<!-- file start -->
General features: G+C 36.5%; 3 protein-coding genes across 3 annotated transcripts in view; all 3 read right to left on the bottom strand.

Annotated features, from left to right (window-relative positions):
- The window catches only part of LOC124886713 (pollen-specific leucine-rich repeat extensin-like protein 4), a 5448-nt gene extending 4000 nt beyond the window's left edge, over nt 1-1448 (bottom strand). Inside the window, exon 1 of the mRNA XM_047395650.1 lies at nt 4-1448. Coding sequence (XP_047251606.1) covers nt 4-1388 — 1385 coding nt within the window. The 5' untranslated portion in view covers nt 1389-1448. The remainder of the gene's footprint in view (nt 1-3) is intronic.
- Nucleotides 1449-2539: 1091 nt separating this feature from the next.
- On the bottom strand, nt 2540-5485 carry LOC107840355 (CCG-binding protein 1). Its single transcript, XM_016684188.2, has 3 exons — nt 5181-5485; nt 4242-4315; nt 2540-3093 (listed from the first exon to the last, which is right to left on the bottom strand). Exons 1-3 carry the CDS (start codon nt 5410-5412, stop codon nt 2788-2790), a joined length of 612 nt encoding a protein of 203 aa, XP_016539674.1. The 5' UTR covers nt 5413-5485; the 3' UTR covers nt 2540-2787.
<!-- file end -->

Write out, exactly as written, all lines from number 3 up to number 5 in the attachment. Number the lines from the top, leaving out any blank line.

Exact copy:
- The window catches only part of LOC124886713 (pollen-specific leucine-rich repeat extensin-like protein 4), a 5448-nt gene extending 4000 nt beyond the window's left edge, over nt 1-1448 (bottom strand). Inside the window, exon 1 of the mRNA XM_047395650.1 lies at nt 4-1448. Coding sequence (XP_047251606.1) covers nt 4-1388 — 1385 coding nt within the window. The 5' untranslated portion in view covers nt 1389-1448. The remainder of the gene's footprint in view (nt 1-3) is intronic.
- Nucleotides 1449-2539: 1091 nt separating this feature from the next.
- On the bottom strand, nt 2540-5485 carry LOC107840355 (CCG-binding protein 1). Its single transcript, XM_016684188.2, has 3 exons — nt 5181-5485; nt 4242-4315; nt 2540-3093 (listed from the first exon to the last, which is right to left on the bottom strand). Exons 1-3 carry the CDS (start codon nt 5410-5412, stop codon nt 2788-2790), a joined length of 612 nt encoding a protein of 203 aa, XP_016539674.1. The 5' UTR covers nt 5413-5485; the 3' UTR covers nt 2540-2787.